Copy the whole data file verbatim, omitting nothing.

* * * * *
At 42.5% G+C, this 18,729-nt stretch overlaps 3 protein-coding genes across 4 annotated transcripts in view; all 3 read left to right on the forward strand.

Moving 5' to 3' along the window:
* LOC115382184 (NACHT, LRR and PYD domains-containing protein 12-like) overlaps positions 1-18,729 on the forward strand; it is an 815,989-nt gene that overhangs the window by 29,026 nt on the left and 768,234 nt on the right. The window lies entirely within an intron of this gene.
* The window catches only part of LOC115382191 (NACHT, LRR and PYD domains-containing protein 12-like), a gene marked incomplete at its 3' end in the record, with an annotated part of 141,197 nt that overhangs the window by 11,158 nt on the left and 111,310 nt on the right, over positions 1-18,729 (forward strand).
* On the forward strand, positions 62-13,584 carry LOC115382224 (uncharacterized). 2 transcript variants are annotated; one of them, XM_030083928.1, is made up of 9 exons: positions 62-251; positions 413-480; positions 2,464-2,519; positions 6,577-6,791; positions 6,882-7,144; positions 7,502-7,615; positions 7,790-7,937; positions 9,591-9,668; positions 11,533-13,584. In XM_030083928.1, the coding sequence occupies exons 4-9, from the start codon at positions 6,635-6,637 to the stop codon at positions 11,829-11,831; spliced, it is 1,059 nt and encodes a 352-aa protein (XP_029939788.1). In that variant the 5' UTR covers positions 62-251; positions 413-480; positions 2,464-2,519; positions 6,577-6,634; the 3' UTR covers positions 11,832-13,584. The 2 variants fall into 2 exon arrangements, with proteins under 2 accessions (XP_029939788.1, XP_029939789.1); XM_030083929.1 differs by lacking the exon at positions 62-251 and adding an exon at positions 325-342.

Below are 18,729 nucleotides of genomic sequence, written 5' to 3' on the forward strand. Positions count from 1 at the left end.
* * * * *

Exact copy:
At 42.5% G+C, this 18,729-nt stretch overlaps 3 protein-coding genes across 4 annotated transcripts in view; all 3 read left to right on the forward strand.

Moving 5' to 3' along the window:
* LOC115382184 (NACHT, LRR and PYD domains-containing protein 12-like) overlaps positions 1-18,729 on the forward strand; it is an 815,989-nt gene that overhangs the window by 29,026 nt on the left and 768,234 nt on the right. The window lies entirely within an intron of this gene.
* The window catches only part of LOC115382191 (NACHT, LRR and PYD domains-containing protein 12-like), a gene marked incomplete at its 3' end in the record, with an annotated part of 141,197 nt that overhangs the window by 11,158 nt on the left and 111,310 nt on the right, over positions 1-18,729 (forward strand).
* On the forward strand, positions 62-13,584 carry LOC115382224 (uncharacterized). 2 transcript variants are annotated; one of them, XM_030083928.1, is made up of 9 exons: positions 62-251; positions 413-480; positions 2,464-2,519; positions 6,577-6,791; positions 6,882-7,144; positions 7,502-7,615; positions 7,790-7,937; positions 9,591-9,668; positions 11,533-13,584. In XM_030083928.1, the coding sequence occupies exons 4-9, from the start codon at positions 6,635-6,637 to the stop codon at positions 11,829-11,831; spliced, it is 1,059 nt and encodes a 352-aa protein (XP_029939788.1). In that variant the 5' UTR covers positions 62-251; positions 413-480; positions 2,464-2,519; positions 6,577-6,634; the 3' UTR covers positions 11,832-13,584. The 2 variants fall into 2 exon arrangements, with proteins under 2 accessions (XP_029939788.1, XP_029939789.1); XM_030083929.1 differs by lacking the exon at positions 62-251 and adding an exon at positions 325-342.

Below are 18,729 nucleotides of genomic sequence, written 5' to 3' on the forward strand. Positions count from 1 at the left end.